What does the FCA have lined up for 2020?
5 January 2020
Aegon’s Steven Cameron sets out his ‘pick’ of FCA plans which may affect adviser firms in 2020
As with Government and industry, the FCA will be devoting a considerable amount of time and resource to Brexit. It will be updating its own regulations and rulebooks and checking the industry is making all the necessary preparations and taking all the required actions. But again, like Government and industry, it has an agenda that goes far beyond Brexit.
Advice to Defined Benefit members
In Q1 we’ll get the next (and for now hopefully final) set of regulations relating to advice on defined benefit transfers. The big concern is, no matter how well intentioned the latest interventions are, there’s a risk of dramatically reducing the supply of advice in this key area.
We’ll soon know if the FCA is proceeding with its proposed ban on contingent charging and how the carve outs for certain vulnerable individuals will work. Importantly, I hope to see some development of the ‘abridged advice’ proposals, ideally making this approach more cost effective and safe for advisers to use to weed out those who should not be considering transferring. We’ll also see how strongly the FCA will expect advisers to favour workplace pensions over individual pensions as the receiving vehicle. This will all come alongside further suitability assessment work.
RDR and FAMR
In early 2020, we’re also expecting the delayed feedback on the vitally important review of the effectiveness of the Retail Distribution Review and the Financial Advice Market Review. Together, the RDR and FAMR helped create an adviser industry which is at its strongest and most professional, but there’s always scope to improve regulation. FAMR looked not just at how to make advice more available, but also at the role of guidance, where a clearer definition could open up new opportunities for adviser firms to extend their services.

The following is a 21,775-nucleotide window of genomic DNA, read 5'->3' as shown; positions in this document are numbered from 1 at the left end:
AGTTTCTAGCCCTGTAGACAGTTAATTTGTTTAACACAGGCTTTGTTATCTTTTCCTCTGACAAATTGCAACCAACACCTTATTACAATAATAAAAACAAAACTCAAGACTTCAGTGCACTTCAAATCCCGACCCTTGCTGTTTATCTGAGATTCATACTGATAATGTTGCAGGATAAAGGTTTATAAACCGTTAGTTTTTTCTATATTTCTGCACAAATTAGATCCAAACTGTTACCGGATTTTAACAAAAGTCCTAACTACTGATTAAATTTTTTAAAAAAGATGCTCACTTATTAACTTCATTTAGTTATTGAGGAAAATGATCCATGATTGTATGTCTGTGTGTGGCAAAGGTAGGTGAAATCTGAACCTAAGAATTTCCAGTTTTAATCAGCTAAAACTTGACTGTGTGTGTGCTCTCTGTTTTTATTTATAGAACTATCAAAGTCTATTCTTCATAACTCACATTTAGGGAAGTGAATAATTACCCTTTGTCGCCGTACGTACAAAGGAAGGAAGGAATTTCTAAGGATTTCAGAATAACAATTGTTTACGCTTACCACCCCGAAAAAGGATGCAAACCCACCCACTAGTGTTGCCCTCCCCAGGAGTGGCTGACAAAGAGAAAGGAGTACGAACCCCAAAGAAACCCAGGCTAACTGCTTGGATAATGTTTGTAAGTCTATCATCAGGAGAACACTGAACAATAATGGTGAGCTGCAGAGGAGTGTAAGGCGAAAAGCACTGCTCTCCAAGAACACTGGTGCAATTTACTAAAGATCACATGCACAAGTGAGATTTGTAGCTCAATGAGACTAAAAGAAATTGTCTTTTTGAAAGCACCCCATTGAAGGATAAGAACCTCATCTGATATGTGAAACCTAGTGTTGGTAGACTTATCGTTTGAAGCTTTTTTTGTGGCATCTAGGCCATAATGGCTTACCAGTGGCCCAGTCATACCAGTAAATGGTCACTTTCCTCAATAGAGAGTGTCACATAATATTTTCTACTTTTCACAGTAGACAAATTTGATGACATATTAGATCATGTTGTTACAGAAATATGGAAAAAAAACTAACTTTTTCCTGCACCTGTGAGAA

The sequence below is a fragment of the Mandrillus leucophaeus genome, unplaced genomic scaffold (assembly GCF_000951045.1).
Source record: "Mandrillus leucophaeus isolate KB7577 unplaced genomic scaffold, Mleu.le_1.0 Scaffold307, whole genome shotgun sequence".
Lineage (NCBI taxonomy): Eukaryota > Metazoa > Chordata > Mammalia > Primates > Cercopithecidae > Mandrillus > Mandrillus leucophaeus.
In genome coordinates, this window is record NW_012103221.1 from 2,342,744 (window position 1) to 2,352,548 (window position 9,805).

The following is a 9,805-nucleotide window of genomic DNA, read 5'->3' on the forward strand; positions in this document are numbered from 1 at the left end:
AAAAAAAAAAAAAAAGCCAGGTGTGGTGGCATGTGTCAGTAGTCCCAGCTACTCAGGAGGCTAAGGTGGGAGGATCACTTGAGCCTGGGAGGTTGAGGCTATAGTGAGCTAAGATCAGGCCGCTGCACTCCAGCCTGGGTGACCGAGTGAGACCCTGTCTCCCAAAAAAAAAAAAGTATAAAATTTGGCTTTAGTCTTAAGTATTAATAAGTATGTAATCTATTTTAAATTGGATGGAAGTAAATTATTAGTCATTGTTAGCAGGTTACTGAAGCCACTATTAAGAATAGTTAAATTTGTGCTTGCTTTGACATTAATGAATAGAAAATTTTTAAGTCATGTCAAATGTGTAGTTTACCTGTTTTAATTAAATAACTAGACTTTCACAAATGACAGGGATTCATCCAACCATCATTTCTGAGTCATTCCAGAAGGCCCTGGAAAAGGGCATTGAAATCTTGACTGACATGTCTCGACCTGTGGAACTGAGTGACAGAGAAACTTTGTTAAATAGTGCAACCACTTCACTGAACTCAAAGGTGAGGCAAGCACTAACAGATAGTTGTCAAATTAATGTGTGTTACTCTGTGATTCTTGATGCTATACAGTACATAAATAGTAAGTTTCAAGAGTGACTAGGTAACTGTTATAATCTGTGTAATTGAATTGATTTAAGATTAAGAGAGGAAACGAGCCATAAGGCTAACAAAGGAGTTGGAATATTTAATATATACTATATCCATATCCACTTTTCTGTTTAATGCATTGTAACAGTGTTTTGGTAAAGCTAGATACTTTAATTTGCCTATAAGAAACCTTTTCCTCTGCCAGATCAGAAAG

Investment Platform Market Study
The FCA has also promised a consultation on platform exit fees in Q1. While most platforms don’t have these, any which remain are seen as a barrier to transferring between platforms. One challenge will be how to define what is a platform rather than a product exit fee.
We also expect a further consultation on aspects of non-workplace pensions arising from the FCA’s earlier analysis. This is likely to focus on disclosure and charges but could also take forward the concept of investment pathways for non-advised customers accumulating in non-workplace pensions.
The FCA’s Open Finance Call for Input is currently open, closing in March. Allowing customers to grant their adviser access to their pension and investment data could have far reaching implications for advisers and could once more open up questions on the definition of advice and guidance. Expect much more to come in this developing area.
Independent Governance Committees
Having just confirmed it is extending the remit of Independent Governance Committees, including assessing value for money of investment pathways for non-advised drawdown customers, the FCA is due to publish a paper on broader IGC effectiveness in early 2020. I’d expect positive findings.
Working with the Pensions Regulator
The FCA is also working more closely with the Pensions Regulator. We can expect to see more on its analysis of the complete pension journey and proposals on a consistent framework across contract and trust based schemes for assessing value for money. One of the successes of IGCs has been their ability to tailor value for money assessments to their provider’s client base. So I hope we don’t see too much prescription here.
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